|May 13, 2022
By Anna Blatto|
Each week, PPG summarizes important takeaways from the major Buffalo Common Council meetings. We also include information from Council meetings related to our Community Agenda items.
This week marked the start of the City of Buffalo's annual budget process. Each year, the mayor releases a recommended budget. The budget then goes to the Common Council, which hosts a series of meetings, including a public hearing where members of the public can weigh in on the budget—and workshops with individual city departments. While all meetings are open to the public and streamed on the Common Council's Facebook page, residents can only speak during the public budget hearing.
This year, the Common Council published "A Citizen's Guide to Understanding the City Budget." The document outlines the budget process, explains where to locate budget items, and breaks down how to read and understand the city budget.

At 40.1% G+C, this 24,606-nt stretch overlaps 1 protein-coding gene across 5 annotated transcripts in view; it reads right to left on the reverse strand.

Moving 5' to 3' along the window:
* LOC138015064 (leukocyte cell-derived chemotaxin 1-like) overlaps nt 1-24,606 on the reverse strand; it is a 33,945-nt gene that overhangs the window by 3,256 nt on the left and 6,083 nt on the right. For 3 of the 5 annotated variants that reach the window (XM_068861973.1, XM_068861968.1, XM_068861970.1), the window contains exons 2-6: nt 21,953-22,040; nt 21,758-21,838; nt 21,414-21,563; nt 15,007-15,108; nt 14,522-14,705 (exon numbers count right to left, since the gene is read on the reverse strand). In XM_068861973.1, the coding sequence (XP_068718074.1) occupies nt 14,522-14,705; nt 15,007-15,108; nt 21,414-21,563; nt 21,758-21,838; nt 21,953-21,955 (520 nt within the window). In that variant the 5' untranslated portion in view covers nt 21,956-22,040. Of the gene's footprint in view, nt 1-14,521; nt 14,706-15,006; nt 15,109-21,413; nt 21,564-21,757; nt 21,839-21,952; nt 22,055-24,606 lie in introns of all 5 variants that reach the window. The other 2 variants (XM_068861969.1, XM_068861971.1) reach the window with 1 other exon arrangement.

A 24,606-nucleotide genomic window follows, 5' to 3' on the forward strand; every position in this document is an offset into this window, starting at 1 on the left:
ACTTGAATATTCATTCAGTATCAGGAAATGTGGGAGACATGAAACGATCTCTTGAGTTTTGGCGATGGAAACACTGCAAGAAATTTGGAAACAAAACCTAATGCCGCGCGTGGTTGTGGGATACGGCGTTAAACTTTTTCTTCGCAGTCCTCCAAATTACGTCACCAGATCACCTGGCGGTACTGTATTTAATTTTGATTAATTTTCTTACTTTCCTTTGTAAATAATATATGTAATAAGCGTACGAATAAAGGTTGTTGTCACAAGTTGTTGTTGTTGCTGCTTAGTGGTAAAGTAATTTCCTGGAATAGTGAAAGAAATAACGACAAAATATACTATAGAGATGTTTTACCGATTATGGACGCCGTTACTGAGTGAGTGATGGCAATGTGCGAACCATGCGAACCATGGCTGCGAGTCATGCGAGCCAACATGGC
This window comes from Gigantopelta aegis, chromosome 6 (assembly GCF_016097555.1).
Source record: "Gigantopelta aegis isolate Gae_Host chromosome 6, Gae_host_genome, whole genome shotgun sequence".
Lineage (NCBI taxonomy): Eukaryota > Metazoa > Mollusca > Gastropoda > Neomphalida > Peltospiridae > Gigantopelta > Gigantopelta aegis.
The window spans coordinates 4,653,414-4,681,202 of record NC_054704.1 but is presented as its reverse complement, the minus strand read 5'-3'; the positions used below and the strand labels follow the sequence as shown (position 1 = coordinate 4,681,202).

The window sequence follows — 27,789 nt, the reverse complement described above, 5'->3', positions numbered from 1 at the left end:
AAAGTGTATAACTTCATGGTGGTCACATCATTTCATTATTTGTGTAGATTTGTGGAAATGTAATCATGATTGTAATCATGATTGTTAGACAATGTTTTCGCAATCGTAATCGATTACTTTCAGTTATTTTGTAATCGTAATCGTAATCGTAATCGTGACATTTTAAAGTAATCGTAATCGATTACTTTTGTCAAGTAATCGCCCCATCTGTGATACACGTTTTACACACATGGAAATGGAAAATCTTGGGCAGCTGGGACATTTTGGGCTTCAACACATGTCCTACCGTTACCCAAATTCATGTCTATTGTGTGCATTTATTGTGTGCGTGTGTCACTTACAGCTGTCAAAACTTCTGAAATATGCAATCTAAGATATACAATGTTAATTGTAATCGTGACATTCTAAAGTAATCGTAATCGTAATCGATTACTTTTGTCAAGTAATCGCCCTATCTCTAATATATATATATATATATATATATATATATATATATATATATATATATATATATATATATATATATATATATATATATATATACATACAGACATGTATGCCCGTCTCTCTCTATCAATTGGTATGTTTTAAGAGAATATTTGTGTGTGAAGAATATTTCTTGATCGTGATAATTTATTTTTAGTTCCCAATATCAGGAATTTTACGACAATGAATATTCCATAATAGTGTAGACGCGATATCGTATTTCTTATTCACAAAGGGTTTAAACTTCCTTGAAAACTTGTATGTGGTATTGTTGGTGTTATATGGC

Before February, departments submit a proposed budget to the mayor. On or before May 1, the mayor submits a budget to the Common Council for the upcoming fiscal year, including a summary of expenditures and revenue. The Comptroller's Office reviews the budget and provides input by May 10.
The Common Council can then approve the budget as-is or make modifications, such as striking or reducing budget items or adding items of appropriation to supplement existing budget items.
The Council makes a final decision on the budget by May 22, including any changes they would like to make to the recommended budget. The budget then goes back to the mayor, who approves or vetoes the final version. If the mayor rejects the budget, the Common Council can vote again; if they have a supermajority, the budget passes. If the finalized budget isn't adopted before June 8, the mayor's recommended budget becomes the final budget for the upcoming fiscal year.